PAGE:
Ohio Libertarian candidates appeal to get names on May ballot
CLEVELAND (Reuters) - Libertarian Party candidates for Ohio governor and attorney general are challenging rulings by a Republican secretary of state that would keep their names off the ballot in a state primary in May, attorneys said Monday.
Secretary of State Jon Husted on Friday ordered the names of gubernatorial candidate Charlie Earl and attorney general candidate Steven Linnabary pulled from the ballot, finding their petitions did not meet Ohio elections standards.
Linnabary asked Ohio's Supreme Court on Monday to overrule Husted, while Earl has a separate appeal pending in federal court. A hearing on Earl's request is set for Tuesday.
"Anyone who cares about free and fair elections ought to be alarmed by Secretary Husted's decision kicking Steve Linnabary and other Libertarian candidates off the primary ballot," said Mark Kafantaris, an attorney for the Libertarian Party of Ohio.
The candidates possibly could pull votes from Republican incumbents, Governor John Kasich and Attorney General Mike DeWine, in the November election. Kasich has come under fire from some conservatives for his perceived support of Obamacare by expanding Medicaid in the state.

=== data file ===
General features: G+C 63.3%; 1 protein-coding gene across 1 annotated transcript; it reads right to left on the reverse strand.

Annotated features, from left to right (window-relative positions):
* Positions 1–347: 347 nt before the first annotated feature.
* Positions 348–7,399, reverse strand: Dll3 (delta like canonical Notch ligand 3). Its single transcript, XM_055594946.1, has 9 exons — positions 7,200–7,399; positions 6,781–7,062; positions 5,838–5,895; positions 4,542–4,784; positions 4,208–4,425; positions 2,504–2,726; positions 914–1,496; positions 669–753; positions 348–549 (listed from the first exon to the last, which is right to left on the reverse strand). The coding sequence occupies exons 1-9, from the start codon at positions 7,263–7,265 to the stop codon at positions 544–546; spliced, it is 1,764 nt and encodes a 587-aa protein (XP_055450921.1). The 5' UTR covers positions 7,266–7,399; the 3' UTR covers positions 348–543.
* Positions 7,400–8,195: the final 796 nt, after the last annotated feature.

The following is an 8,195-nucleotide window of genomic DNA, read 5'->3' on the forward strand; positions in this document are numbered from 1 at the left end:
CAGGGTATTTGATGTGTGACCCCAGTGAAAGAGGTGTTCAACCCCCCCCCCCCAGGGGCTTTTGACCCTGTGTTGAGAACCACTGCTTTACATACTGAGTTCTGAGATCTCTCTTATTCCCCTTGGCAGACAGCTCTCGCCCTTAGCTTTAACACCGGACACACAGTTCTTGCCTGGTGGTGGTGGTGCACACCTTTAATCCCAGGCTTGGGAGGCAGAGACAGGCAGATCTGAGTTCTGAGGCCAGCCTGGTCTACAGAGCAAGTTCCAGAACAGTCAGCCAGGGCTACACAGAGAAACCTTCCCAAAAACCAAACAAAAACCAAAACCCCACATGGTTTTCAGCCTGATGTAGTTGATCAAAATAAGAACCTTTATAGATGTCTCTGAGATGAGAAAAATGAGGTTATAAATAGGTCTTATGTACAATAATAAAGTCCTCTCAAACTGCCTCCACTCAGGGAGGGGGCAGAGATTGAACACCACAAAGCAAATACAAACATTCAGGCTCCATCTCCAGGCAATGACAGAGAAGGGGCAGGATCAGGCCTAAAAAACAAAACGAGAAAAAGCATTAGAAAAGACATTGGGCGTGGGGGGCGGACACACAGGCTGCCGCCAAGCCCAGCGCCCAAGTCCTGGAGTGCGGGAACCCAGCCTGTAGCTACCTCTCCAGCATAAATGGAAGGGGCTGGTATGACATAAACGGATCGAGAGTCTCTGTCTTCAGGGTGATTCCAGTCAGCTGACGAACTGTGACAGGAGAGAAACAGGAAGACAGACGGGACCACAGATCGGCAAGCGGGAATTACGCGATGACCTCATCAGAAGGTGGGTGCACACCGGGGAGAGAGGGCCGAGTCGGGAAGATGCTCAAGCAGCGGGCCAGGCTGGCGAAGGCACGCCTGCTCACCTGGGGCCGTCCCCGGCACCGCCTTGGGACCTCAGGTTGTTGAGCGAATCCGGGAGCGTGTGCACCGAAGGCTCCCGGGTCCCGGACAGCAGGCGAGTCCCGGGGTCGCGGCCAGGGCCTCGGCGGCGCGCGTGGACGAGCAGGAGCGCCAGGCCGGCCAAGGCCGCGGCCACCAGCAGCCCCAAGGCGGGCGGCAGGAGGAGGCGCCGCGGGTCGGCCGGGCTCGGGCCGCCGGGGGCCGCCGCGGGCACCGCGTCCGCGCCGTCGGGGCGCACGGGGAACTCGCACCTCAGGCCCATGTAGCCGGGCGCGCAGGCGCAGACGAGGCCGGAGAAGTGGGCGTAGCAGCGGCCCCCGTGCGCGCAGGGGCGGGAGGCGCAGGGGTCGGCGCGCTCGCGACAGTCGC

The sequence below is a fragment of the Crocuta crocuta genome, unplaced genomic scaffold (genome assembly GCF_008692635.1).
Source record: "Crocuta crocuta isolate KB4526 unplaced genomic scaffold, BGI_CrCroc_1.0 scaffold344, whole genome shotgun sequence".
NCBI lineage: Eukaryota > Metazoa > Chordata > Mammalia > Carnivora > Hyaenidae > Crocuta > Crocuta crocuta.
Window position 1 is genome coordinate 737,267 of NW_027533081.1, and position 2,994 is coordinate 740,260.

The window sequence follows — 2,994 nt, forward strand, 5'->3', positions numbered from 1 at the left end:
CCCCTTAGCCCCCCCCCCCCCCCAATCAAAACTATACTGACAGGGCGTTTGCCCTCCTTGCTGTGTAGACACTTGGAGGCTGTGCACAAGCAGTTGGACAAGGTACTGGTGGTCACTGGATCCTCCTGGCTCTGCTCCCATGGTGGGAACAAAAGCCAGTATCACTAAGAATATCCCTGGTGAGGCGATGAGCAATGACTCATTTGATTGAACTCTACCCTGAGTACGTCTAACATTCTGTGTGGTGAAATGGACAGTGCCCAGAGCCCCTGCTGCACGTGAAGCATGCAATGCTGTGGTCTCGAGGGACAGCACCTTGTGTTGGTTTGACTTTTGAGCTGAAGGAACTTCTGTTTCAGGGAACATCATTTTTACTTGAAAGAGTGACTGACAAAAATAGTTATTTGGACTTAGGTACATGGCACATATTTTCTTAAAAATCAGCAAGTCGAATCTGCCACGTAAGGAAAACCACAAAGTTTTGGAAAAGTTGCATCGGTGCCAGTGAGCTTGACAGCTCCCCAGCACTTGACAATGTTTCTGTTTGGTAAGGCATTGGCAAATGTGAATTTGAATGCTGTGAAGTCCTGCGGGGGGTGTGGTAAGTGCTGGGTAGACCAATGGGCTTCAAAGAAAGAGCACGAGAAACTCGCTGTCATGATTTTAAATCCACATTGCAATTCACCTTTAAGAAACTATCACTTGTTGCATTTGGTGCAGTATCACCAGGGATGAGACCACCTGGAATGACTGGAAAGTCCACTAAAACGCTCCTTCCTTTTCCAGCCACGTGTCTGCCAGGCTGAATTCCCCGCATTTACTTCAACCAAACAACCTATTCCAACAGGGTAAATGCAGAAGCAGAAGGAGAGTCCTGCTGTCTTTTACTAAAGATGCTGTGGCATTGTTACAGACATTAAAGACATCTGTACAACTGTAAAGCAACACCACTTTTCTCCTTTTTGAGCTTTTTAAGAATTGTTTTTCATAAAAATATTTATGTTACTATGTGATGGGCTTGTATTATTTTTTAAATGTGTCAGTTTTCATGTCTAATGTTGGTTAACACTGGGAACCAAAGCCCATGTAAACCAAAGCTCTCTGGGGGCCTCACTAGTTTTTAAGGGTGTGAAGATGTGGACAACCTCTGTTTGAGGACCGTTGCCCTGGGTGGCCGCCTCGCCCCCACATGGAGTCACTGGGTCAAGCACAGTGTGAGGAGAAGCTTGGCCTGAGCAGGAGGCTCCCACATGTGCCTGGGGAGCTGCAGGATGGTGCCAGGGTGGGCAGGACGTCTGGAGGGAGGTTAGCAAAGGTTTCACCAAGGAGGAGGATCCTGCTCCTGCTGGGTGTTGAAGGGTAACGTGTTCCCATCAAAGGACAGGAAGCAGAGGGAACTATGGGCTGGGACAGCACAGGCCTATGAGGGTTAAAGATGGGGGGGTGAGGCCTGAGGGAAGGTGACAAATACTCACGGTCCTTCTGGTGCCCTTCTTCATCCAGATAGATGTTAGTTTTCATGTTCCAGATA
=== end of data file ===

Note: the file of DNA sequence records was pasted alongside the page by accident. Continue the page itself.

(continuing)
A hearing officer, Brad Smith, determined that petitioners who gathered signatures for Linnabary and Earl did not follow state requirements that they be registered with the Libertarian party or be unaffiliated voters.
Smith also found petitioners failed to properly disclose the signature gatherer's employer on the petitions.
"They are making it so difficult on circulators to collect," said attorney Mark Brown, who represents the party in the federal challenge. "It is bullying. These are valid signatures but they (Republicans) always find a technicality."
Brown said the decision to strike the candidates from the ballot violates their free speech and due process rights.
In January, U.S. District Judge Michael Watson ruled that Husted could not enforce a new Ohio law approved by the state's Republican-majority legislature that expands requirements for ballot approval.
Watson said the state could not enforce the law in 2014 because it "moves the goal posts in the midst of the game."
(Editing by Brendan O'Brien and Cynthia Osterman)